Posterior thigh compartment syndrome as a result of a basketball injury

Orthopedics. 2009 Dec;32(12):923. doi: 10.3928/01477447-20091020-19.


Acute compartment syndrome of the thigh is a serious although rare occurrence that was sparsely documented in the orthopedic literature until Schwartz et al reported on a series of 21 cases. Although classically associated with high-energy femur fracture, thigh contusion, or the use of military anti-shock trousers, compartment syndrome of the thigh has recently been diagnosed in seemingly low-energy injuries. A complete hamstring avulsion from its ischial origin during routine ambulation and rupture of the quadriceps tendon after a low-energy fall have been shown to result in compartment syndrome. In light of the potential medicolegal ramifications surrounding the diagnosis of compartment syndrome, emergency room consultations to rule out compartment syndrome are on the rise. Specifically, the time to fasciotomy was found to be linearly related to indemnity payment, and a fasciotomy performed within 8 hours was uniformly associated with a successful defense. This article describes a case of a 29-year-old healthy man who developed posterior thigh compartment syndrome as a result of an intrasubstance tear of the biceps femoris muscle sustained while attempting a lay-up during a recreational basketball game. His posterior thigh compartment pressure measured 70 mm Hg and he required emergent posterior thigh compartment fasciotomy.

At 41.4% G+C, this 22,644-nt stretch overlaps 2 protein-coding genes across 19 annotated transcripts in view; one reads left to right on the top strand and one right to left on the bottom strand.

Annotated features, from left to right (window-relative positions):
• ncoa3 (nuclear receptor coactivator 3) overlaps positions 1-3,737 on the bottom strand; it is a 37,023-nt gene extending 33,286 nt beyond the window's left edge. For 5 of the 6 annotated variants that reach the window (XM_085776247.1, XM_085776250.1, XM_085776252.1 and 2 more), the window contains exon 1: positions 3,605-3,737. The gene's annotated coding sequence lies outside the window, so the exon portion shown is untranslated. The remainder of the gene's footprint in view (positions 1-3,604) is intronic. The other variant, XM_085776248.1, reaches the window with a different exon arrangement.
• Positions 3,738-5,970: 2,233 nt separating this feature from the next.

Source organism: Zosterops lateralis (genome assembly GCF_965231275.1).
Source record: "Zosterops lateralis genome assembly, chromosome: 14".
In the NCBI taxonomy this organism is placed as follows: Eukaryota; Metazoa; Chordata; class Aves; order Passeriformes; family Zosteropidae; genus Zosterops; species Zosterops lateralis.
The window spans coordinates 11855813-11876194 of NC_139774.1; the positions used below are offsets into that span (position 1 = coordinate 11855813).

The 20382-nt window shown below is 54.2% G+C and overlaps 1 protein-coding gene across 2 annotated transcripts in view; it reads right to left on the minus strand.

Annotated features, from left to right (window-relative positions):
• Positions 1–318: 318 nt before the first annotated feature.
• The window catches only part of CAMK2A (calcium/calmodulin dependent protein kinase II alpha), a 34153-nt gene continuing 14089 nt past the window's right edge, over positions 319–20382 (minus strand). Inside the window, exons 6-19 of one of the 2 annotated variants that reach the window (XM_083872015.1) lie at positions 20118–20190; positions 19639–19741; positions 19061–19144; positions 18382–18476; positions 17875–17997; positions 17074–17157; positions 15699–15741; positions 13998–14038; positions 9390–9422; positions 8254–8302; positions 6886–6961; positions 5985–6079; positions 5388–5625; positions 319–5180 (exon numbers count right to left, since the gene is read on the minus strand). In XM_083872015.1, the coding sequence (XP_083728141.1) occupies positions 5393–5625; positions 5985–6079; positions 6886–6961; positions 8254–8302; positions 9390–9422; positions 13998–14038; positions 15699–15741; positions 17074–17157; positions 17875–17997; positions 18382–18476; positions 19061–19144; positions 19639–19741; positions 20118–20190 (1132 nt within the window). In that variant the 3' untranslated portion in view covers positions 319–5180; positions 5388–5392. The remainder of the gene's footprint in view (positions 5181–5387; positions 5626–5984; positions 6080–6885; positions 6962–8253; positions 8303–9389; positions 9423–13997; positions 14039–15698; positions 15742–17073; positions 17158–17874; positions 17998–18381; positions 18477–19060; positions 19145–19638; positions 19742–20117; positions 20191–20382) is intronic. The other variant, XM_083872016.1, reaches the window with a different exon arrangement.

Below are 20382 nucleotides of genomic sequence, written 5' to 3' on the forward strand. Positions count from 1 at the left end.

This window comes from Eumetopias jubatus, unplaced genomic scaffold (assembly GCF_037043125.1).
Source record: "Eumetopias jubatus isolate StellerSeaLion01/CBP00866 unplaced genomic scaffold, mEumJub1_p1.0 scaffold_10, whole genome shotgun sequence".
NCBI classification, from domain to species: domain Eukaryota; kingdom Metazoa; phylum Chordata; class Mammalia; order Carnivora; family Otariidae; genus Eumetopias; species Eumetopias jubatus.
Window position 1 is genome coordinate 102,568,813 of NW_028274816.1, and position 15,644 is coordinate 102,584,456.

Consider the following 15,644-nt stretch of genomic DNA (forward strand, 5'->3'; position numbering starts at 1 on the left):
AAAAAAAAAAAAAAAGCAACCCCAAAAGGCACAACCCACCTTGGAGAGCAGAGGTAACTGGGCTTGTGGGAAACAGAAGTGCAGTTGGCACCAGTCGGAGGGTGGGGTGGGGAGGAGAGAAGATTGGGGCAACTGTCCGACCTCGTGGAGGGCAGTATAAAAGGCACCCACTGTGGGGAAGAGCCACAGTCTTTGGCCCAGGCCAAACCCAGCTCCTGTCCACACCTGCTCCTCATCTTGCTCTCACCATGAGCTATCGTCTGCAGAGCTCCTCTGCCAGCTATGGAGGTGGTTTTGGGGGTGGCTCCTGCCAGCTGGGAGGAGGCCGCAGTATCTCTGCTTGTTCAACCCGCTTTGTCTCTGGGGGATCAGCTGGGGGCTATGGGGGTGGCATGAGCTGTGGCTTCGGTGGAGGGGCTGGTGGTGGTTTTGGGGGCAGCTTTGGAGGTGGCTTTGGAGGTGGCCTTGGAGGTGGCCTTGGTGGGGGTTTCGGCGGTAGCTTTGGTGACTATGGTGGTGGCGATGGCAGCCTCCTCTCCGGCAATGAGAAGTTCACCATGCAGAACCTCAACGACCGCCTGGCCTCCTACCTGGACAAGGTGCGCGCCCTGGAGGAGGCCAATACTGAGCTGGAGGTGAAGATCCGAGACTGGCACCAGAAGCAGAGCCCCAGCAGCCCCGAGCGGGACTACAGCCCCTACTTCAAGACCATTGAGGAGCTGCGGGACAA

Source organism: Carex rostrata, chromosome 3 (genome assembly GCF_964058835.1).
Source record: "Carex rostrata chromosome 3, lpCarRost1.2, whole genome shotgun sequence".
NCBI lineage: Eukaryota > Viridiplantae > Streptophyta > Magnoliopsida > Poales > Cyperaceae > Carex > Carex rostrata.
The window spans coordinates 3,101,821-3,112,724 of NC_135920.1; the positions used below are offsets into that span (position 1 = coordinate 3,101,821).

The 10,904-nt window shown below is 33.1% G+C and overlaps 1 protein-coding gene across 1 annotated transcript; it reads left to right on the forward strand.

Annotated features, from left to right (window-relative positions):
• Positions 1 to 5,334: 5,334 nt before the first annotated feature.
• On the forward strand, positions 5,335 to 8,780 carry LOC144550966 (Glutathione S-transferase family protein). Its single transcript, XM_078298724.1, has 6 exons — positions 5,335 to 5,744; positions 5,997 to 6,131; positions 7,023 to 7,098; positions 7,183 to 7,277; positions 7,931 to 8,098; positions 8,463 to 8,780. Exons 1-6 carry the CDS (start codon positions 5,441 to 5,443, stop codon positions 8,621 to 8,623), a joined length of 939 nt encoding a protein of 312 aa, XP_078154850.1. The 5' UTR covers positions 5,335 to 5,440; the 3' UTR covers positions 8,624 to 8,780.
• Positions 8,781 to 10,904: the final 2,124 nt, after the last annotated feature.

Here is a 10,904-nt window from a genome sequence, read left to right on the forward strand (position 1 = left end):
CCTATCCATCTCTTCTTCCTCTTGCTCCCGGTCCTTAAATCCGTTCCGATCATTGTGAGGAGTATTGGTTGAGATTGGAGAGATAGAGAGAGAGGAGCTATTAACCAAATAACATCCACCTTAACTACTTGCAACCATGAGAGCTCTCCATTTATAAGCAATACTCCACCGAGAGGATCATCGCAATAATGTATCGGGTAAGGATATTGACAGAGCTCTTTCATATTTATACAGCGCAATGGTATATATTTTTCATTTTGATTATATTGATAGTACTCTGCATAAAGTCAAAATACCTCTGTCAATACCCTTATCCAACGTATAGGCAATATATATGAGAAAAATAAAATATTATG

Publication types

  • Case Reports

MeSH terms

  • Adult
  • Basketball / injuries*
  • Compartment Syndromes / diagnosis*
  • Compartment Syndromes / surgery*
  • Humans
  • Leg Injuries / diagnosis*
  • Leg Injuries / surgery*
  • Male
  • Thigh / injuries*
  • Treatment Outcome